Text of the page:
A federal judge in Pennsylvania handed the EEOC a preliminary win in a case alleging that discrimination against a gay employee is illegal under Title VII of the Civil Rights Act. The case—EEOC v. Scott Medical Health Center—was filed on behalf of a man whose boss allegedly assailed him with anti-gay slurs until he felt compelled to quit.
In guidance published last year, the EEOC took the position that “existing sex discrimination provisions in Title VII protect lesbian, gay, bisexual, and transgender (LGBT) applicants and employees against employment bias.”
Scott Medical Health Center had filed a motion to dismiss the EEOC’s lawsuit, arguing that Title VII does not specifically reference sexual orientation as a possible basis for illegal discrimination.
Judge Cathy Bissoon denied the motion, writing that “there is no more obvious form of sex stereotyping than making a determination that a person should conform to heterosexuality.”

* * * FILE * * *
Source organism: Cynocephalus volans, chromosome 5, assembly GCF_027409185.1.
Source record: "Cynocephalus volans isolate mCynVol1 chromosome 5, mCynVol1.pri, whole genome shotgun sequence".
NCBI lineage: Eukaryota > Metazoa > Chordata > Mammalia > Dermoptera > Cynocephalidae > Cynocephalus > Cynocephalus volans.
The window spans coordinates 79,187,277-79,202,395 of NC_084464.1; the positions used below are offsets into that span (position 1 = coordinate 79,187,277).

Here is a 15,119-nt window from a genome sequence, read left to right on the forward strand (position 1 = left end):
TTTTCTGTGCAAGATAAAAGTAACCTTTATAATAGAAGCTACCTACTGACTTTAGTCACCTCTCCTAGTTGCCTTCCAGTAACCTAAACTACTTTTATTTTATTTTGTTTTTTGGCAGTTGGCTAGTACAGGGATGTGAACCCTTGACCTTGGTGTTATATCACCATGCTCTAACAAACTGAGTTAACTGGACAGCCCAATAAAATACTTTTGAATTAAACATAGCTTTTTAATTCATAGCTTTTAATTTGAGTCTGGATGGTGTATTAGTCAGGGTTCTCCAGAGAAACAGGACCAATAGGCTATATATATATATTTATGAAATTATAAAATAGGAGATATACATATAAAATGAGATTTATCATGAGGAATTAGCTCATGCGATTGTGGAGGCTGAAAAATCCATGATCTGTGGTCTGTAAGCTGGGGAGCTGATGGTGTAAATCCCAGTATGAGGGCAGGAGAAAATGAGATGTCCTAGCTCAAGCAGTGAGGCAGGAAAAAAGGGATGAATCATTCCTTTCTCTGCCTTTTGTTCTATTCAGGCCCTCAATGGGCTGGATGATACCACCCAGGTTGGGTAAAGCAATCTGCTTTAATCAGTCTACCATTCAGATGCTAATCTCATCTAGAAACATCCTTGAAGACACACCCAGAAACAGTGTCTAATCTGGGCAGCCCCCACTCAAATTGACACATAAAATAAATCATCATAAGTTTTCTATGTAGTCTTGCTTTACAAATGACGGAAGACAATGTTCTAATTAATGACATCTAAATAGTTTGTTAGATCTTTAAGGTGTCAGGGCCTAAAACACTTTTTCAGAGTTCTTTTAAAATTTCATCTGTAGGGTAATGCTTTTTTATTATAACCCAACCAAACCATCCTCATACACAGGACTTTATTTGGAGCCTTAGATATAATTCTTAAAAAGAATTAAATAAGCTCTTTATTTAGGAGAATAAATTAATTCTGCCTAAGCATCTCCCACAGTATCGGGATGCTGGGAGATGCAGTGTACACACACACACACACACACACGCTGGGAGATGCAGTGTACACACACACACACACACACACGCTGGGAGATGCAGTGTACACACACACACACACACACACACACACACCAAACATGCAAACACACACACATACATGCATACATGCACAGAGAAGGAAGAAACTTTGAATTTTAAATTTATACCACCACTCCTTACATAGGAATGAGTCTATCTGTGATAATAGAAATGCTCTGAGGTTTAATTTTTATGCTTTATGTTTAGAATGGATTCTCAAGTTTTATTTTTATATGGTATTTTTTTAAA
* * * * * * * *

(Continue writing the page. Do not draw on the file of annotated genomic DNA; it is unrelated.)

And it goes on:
This isn’t the first time a court has so ruled, but the topic of bias against LGBT workers is gaining legal traction. In a separate case to be heard later this month, the 7th Circuit Court of Appeals will hear an appeal of an earlier ruling that Title VII does not prohibit discrimination on the basis of sexual orientation.
Depending on how the 7th Circuit rules, the issue could wind up being argued before the U.S. Supreme Court.
Read the EEOC’s guidance on sexual orientation discrimination as a form of sex discrimination at www.eeoc.gov/eeoc/newsroom/wysk/enforcement_protections_lgbt_workers.cfm.
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